As former coach John Tortorella repeatedly mentioned, New York’s depth up front was gutted during the summer of 2012 following the trade of Brandon Dubinsky and Artem Anisimov and the free agent departures of Brandon Prust, John Mitchell and Ruslan Fedotenko. The Rangers struggled mightily to replace that depth all season, but had a difficult time doing so in part due to injuries and inexperience. As a result, Tortorella was left with very few reliable forwards and it showed throughout the 2013 campaign.
It was a very disappointing regular season for Boyle, who was an occasional healthy scratch and never regained coach John Totorella’s trust. However, in the playoffs Boyle was one of the best, most consistent Rangers, scoring three goals and finally using his big body along the boards and in front. Boyle admitted to being extremely frustrated by his performance this year, which he blamed partially on his decision not to play during the lockout. He wasn’t the only Blueshirt that was negatively affected by that decision, but it may offer hope for a return to form next year.
Grade: C- Read more »
Mike Sullivan won’t be behind the bench next year either
As the feeling of shock lifts from the Ranger fan community, we’ve begun to examine some possible replacements for coach John Tortorella. The new man behind the bench will be the story of the offseason, but the departure of Tortorella could also have an impact on many other important decisions the franchise will make.
Henrik Lundqvist will sign a contract extension
I still believe that The King’s comments on Monday were harmless, but many Rangers fans panicked over Lundqvist’s hesitation to commit to New York long term. To me, Lundqvist was only being smart before negotiating what should be his final NHL contract, one that will put a massive dent in New York’s payroll going forward. Nevertheless, there have been some clues that Lundqvist was less than thrilled with Tortorella. With the ornery general out of the way, no amount of money or years should be an obstacle in locking up Hank for the next eight years. Firing Tortorella was a strong message to Lundqvist and others that New York recognizes its window won’t be open indefinitely and that there’s a sense of urgency every year to bring home the Cup. Expect Lundqvist to ink a new pact this summer. Read more »
Photo by Joe Makarski, Bruins Daily.
As some of you may have noticed, the Rangers were awful on the power play again in 2013.
One of the simple fixes suggested by many has been to bring in a guy with a cannon point shot. That’d be a nice luxury to have, but the truth is that there are very few players in the league as effective at Zdeno Chara at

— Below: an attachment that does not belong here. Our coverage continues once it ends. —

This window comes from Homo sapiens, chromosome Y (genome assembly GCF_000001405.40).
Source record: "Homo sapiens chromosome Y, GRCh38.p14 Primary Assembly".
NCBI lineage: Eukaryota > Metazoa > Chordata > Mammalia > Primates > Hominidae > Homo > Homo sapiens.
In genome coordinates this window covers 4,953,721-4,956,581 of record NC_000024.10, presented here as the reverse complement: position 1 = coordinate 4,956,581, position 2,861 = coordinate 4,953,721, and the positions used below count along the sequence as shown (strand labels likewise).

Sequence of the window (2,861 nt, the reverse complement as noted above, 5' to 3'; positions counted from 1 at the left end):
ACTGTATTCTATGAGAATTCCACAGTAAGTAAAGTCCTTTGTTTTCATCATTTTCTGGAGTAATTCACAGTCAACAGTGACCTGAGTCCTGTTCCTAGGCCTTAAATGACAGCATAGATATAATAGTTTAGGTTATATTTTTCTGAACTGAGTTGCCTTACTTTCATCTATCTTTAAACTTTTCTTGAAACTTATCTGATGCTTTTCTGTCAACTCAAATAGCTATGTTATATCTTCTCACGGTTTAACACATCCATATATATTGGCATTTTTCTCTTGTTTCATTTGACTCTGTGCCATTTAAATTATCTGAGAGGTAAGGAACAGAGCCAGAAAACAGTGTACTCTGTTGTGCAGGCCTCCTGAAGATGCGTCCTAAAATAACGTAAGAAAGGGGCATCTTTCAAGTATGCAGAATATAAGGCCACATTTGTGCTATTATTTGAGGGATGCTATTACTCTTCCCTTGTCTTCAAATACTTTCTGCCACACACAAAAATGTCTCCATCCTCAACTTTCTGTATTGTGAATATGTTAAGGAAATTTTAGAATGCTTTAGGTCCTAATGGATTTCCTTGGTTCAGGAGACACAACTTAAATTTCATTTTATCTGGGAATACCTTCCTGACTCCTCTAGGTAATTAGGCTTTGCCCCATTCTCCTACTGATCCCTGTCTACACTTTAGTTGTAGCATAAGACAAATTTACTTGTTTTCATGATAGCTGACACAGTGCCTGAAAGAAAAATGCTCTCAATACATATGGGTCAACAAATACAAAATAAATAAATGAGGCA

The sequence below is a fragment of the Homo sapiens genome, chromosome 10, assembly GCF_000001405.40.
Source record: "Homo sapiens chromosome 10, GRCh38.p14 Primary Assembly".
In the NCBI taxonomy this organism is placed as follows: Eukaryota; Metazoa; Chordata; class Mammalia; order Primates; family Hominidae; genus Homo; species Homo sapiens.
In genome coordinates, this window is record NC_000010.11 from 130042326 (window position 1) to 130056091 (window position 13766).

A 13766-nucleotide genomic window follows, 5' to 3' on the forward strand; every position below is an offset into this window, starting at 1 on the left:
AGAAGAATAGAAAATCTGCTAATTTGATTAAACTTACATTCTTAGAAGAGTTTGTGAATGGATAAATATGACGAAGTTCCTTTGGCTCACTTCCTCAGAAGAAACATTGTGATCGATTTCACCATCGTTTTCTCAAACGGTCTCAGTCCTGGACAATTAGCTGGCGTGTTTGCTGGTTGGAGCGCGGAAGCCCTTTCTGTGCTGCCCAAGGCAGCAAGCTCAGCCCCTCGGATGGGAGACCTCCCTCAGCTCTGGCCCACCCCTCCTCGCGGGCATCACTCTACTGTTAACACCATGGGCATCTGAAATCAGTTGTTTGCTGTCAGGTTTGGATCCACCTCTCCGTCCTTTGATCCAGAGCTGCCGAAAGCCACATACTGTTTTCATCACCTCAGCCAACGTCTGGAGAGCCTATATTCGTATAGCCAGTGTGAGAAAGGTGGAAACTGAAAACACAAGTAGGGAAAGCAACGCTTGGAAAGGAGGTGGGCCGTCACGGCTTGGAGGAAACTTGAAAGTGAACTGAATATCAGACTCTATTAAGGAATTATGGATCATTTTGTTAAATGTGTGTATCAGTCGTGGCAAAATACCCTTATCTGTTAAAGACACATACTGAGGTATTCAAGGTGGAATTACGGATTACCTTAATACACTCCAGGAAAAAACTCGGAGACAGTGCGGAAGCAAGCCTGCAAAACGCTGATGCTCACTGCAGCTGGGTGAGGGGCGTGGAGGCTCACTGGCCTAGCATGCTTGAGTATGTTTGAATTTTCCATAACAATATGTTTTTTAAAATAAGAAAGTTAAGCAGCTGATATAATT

breaking Ryan Callahan’s limbs calmly holding the blueline in the offensive zone while intermittently directing 100+ mph slappers through traffic at enemy goalies. New York has no one capable of doing that – in fact Dan Girardi probably has the hardest shot on the team, which is likely the sole reason John Tortorella has stubbornly deployed him on the man advantage in recent years – but few teams do.
Give me a puck mover like Boston has apparently found in Torey Krug over that point blast any day. Krug may have just enjoyed the best five-game stretch of his career, but he also single-handedly transformed one of the few power plays in the league worse than the Rangers into a high octane unit that converted 33% of its chances against the world’s best goalie. The Bruins already had Chara’s legendary rocket, but it was Krug’s heat-seeking shot, speed, decisiveness and poise with the puck that gave the Bruins a new dimension. Read more »
Can the Rangers duplicate what the Flyers did to the Bruins in 2010?
Only three teams in Stanley Cup Playoff history have climbed back from a 3-0 deficit to win their series. That’s the tall task that now faces the Rangers after they fell to the Bruins on home ice in Game Three, the team’s first loss at Madison Square Garden since March 24th. Things are looking awfully bleak and it certainly seems unlikely that New York will become the fourth team on that list.
Boston has been doing a lot of things well and has played much better than many expected. The Bruins’ defense has given the offensively challenged Rangers no time or room to operate, Torey Krug has added a new dimension to Boston’s attack, and the Bruins’ fourth line has abused New York in all three games. Read more »
New York’s fourth line center would cost an extra $6 million to buy out this summer
It’s growing increasingly difficult to believe that this is just an off year for Brad Richards, that the 33-year-old will bounce back with the benefit of a summer to clear his head and a full John Tortorella training camp in the fall. There are just too many signs that the former star center is on a steep decline.
And yet, despite Tortorella’s own silent admission through a fourth-line demotion that Richards has been awful, it’s still extremely unlikely the Rangers will exercise a buyout on Richards this summer.